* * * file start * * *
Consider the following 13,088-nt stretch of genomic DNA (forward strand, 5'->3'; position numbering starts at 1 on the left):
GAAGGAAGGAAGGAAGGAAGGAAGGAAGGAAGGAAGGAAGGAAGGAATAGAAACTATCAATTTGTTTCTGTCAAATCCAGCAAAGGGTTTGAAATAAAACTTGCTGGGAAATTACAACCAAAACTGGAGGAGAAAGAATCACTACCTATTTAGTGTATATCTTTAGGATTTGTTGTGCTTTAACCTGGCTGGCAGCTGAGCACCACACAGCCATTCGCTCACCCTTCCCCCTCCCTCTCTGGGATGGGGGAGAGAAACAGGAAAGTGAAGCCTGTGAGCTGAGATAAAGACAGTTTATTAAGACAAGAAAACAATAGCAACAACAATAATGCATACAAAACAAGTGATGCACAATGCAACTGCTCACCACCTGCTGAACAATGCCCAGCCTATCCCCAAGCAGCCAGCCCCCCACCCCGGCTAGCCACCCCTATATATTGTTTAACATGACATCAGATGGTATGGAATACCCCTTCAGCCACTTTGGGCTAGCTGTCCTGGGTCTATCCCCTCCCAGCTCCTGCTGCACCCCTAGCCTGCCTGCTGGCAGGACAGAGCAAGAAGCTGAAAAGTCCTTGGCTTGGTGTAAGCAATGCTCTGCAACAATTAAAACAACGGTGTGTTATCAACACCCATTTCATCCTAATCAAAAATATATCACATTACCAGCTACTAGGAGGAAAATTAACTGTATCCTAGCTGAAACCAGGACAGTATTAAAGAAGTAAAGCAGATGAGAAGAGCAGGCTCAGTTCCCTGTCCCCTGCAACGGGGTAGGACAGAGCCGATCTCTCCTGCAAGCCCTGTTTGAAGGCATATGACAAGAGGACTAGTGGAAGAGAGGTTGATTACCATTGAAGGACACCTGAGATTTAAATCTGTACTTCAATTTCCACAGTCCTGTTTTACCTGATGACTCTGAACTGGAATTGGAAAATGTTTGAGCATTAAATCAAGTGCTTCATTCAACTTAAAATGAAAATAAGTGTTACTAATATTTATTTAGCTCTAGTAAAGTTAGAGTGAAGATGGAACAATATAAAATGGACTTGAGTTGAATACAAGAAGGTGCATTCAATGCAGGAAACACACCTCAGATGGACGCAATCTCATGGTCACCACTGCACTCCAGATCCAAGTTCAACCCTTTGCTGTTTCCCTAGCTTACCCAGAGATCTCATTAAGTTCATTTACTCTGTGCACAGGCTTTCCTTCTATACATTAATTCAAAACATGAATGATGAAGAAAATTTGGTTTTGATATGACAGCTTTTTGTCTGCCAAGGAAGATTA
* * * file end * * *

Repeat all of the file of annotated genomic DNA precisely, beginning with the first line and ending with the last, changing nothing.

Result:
Consider the following 13,088-nt stretch of genomic DNA (forward strand, 5'->3'; position numbering starts at 1 on the left):
GAAGGAAGGAAGGAAGGAAGGAAGGAAGGAAGGAAGGAAGGAAGGAATAGAAACTATCAATTTGTTTCTGTCAAATCCAGCAAAGGGTTTGAAATAAAACTTGCTGGGAAATTACAACCAAAACTGGAGGAGAAAGAATCACTACCTATTTAGTGTATATCTTTAGGATTTGTTGTGCTTTAACCTGGCTGGCAGCTGAGCACCACACAGCCATTCGCTCACCCTTCCCCCTCCCTCTCTGGGATGGGGGAGAGAAACAGGAAAGTGAAGCCTGTGAGCTGAGATAAAGACAGTTTATTAAGACAAGAAAACAATAGCAACAACAATAATGCATACAAAACAAGTGATGCACAATGCAACTGCTCACCACCTGCTGAACAATGCCCAGCCTATCCCCAAGCAGCCAGCCCCCCACCCCGGCTAGCCACCCCTATATATTGTTTAACATGACATCAGATGGTATGGAATACCCCTTCAGCCACTTTGGGCTAGCTGTCCTGGGTCTATCCCCTCCCAGCTCCTGCTGCACCCCTAGCCTGCCTGCTGGCAGGACAGAGCAAGAAGCTGAAAAGTCCTTGGCTTGGTGTAAGCAATGCTCTGCAACAATTAAAACAACGGTGTGTTATCAACACCCATTTCATCCTAATCAAAAATATATCACATTACCAGCTACTAGGAGGAAAATTAACTGTATCCTAGCTGAAACCAGGACAGTATTAAAGAAGTAAAGCAGATGAGAAGAGCAGGCTCAGTTCCCTGTCCCCTGCAACGGGGTAGGACAGAGCCGATCTCTCCTGCAAGCCCTGTTTGAAGGCATATGACAAGAGGACTAGTGGAAGAGAGGTTGATTACCATTGAAGGACACCTGAGATTTAAATCTGTACTTCAATTTCCACAGTCCTGTTTTACCTGATGACTCTGAACTGGAATTGGAAAATGTTTGAGCATTAAATCAAGTGCTTCATTCAACTTAAAATGAAAATAAGTGTTACTAATATTTATTTAGCTCTAGTAAAGTTAGAGTGAAGATGGAACAATATAAAATGGACTTGAGTTGAATACAAGAAGGTGCATTCAATGCAGGAAACACACCTCAGATGGACGCAATCTCATGGTCACCACTGCACTCCAGATCCAAGTTCAACCCTTTGCTGTTTCCCTAGCTTACCCAGAGATCTCATTAAGTTCATTTACTCTGTGCACAGGCTTTCCTTCTATACATTAATTCAAAACATGAATGATGAAGAAAATTTGGTTTTGATATGACAGCTTTTTGTCTGCCAAGGAAGATTA